The end product of divorce mediation is an agreement, in writing, that addresses all of the issues required or desired to be settled by the parties. It may take the form of a “Memorandum of Understanding,” which sets out all of the terms of the agreement, or a “Marital Settlement Agreement” which is filed with their judgment of divorce.

Filing the divorce paperwork

Typically, the mediator is responsible for preparing a written document that sets out the terms of the mediated agreement. The actual petition for dissolution of marriage, and subsequent legal paperwork is a separate task. Although some couples try to handle the divorce paperwork themselves, it can be a daunting project. Filing the petition for dissolution is fairly straight-forward, but filing and serving all of the papers required to complete the process and obtain a valid judgment, is more complicated and can be stressful. Obtaining competent assistance is essential in most cases. Frequently, court clerks return self-prepared documents for corrections, sometimes more than once. One party may retain an attorney to file the case as an uncontested default, either after a mediated agreement has been reached, or in anticipation that an agreement will be reached. Some clients opt for a Legal Document Assistant to help them with the paperwork. The quality of service provided by Legal Document Assistants can vary widely, so care in selection of a Legal Document Assistant is essential.

Estimated costs of mediation

Typically, when one household is splitting into two, money is tight and all expenses are scrutinized. Fees for mediators can vary widely, ranging from $150/hour up to $700/hour or more for long-established, top-tier divorce mediators. Fees may be higher in urban areas than elsewhere in the state. Other costs include the court filing fees for the petition and for a response, if desired. Then, there may be fees for experts for necessary services such as pension evaluations, appraisals, and fees for consulting attorneys or preparation of special orders known as QDRO’s for division of certain kinds of pensions. The fees for experts can vary widely, from a couple of hundred dollars to several thousand, depending upon the complexity of issues involved.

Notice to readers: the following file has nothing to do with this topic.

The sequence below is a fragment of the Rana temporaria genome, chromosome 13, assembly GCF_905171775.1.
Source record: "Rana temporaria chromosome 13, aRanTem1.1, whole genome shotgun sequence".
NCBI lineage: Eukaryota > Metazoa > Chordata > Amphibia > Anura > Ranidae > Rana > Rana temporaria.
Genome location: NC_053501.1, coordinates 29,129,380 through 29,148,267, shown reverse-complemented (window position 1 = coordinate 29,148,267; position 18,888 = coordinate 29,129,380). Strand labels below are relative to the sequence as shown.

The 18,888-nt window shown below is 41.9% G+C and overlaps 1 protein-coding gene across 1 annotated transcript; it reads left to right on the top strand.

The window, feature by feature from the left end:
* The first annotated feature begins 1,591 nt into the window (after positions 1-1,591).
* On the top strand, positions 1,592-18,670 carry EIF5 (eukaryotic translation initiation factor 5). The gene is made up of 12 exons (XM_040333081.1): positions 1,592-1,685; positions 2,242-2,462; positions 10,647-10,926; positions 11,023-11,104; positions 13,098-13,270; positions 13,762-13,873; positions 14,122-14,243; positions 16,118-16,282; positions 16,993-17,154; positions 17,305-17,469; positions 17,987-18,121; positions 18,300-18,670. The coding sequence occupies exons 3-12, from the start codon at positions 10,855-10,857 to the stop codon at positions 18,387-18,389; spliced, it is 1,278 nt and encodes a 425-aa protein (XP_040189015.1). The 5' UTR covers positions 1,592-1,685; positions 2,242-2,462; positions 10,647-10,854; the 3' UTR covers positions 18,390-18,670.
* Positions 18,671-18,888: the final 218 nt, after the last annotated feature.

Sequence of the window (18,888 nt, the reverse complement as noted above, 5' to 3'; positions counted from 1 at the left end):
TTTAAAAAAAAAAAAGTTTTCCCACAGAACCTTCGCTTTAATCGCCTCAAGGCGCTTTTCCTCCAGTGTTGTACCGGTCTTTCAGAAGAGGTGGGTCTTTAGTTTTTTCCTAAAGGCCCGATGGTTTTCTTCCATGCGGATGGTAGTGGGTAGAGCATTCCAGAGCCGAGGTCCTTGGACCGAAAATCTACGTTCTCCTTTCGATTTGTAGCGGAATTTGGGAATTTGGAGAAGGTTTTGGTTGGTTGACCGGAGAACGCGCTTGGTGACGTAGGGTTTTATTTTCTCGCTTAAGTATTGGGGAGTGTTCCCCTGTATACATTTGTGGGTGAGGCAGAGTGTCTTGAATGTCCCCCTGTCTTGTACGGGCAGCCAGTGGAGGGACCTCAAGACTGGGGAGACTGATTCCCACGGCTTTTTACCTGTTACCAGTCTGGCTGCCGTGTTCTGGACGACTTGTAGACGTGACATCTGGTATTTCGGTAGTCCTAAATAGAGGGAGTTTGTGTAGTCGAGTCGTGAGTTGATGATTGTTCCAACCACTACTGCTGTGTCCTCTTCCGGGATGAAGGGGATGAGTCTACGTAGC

There is no exact way to predict how long or how expensive a mediation might be. The bottom line is that the higher the level of conflict in the relationship, the more it will cost because more sessions will likely be necessary to come to agreement. Also, if the couple’s financial situation is complex, more sessions may be required, and more expert opinions may be necessary. If there are minor children, probably at least a couple of sessions would be devoted to developing a parenting plan and appropriate child support.

After the initial phase of assembling all of the documents and information, some couples can reach agreement in one marathon session. However, most family mediators work incrementally, mediating for three to six sessions (or more) of about ninety minutes to two hours each. Typically, mediation starts with small, easy agreements, and then moves on to the tough ones. In addition, most mediators spend a fair amount of time outside of actual mediation sessions in phone calls or email correspondence with the parties, or in research, writing summary memos and drafting agreements. Predicting the exact cost for mediation fees is impossible; a common ball-park figure is ten to fifteen hours, multiplied by the mediator’s hourly rate, for a relatively simple agreement involving children and support, without attorneys present in the mediation sessions. It might be less if there are no minor children, and it could be much, much more if there are complex financial issues or a higher-than-usual amount of conflict between the spouses. The presence of consulting attorneys in the mediation sessions tends to increase the cost, but they can be essential in complex cases.